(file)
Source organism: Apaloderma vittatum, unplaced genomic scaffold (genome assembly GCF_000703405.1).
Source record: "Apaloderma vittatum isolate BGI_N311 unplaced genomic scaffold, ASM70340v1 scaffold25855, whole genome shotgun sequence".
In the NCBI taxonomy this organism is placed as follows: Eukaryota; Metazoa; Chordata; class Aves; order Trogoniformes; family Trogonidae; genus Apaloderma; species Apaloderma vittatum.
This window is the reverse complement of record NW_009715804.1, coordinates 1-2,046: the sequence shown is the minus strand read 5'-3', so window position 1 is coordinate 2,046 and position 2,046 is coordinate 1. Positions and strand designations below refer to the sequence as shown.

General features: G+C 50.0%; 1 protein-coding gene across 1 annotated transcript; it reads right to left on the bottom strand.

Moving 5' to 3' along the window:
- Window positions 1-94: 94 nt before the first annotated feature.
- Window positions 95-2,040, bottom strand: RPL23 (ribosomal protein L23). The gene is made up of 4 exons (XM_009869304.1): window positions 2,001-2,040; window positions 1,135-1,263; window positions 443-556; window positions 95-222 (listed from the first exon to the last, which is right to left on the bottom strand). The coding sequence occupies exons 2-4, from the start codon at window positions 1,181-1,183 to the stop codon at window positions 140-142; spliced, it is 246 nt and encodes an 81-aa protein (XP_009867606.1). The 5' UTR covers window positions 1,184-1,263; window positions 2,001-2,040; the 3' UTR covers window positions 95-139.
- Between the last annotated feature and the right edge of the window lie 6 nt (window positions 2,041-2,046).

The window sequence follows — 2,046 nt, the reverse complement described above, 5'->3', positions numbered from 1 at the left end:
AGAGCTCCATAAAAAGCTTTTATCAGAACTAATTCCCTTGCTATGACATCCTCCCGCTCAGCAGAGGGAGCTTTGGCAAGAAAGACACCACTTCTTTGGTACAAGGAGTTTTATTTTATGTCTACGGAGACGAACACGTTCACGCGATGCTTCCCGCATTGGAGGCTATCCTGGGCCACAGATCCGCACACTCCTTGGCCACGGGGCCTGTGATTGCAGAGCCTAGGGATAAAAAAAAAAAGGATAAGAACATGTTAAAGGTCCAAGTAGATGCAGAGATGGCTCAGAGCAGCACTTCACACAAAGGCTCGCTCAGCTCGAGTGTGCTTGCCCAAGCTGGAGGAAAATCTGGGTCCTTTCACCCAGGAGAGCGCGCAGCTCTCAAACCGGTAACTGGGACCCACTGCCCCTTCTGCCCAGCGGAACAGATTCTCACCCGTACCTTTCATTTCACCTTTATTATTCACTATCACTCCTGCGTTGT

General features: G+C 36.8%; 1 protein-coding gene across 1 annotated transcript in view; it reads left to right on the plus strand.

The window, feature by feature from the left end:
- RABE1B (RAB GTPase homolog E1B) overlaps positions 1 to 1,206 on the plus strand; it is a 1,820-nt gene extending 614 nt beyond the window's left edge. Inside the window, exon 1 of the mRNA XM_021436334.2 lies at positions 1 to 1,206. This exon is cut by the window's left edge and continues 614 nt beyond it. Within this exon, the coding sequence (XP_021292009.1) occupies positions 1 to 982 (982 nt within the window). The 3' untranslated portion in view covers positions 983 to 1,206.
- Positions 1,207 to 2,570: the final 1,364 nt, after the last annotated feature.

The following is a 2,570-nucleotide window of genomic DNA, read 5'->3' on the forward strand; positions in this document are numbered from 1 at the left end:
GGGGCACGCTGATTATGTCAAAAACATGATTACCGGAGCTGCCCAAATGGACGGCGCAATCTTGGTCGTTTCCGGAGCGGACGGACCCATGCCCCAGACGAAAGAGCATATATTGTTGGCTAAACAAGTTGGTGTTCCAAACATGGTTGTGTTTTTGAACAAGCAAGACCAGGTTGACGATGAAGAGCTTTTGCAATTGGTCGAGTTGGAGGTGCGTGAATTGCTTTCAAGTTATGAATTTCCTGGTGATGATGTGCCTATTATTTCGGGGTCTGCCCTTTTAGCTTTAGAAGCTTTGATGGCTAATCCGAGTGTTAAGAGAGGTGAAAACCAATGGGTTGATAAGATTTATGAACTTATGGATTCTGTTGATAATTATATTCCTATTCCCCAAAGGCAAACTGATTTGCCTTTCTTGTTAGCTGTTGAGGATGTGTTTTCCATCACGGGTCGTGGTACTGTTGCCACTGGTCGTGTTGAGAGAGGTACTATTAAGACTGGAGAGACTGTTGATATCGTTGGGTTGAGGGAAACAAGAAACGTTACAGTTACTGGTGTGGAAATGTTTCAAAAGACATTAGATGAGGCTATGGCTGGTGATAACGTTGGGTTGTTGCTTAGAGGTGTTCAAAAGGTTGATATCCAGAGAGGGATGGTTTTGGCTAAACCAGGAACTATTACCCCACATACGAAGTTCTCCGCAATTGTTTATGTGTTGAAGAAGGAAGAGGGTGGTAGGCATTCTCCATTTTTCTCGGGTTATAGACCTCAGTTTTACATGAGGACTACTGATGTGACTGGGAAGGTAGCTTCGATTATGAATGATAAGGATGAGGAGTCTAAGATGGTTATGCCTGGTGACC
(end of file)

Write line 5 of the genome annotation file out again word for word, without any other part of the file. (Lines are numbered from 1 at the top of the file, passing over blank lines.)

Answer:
General features: G+C 50.0%; 1 protein-coding gene across 1 annotated transcript; it reads right to left on the bottom strand.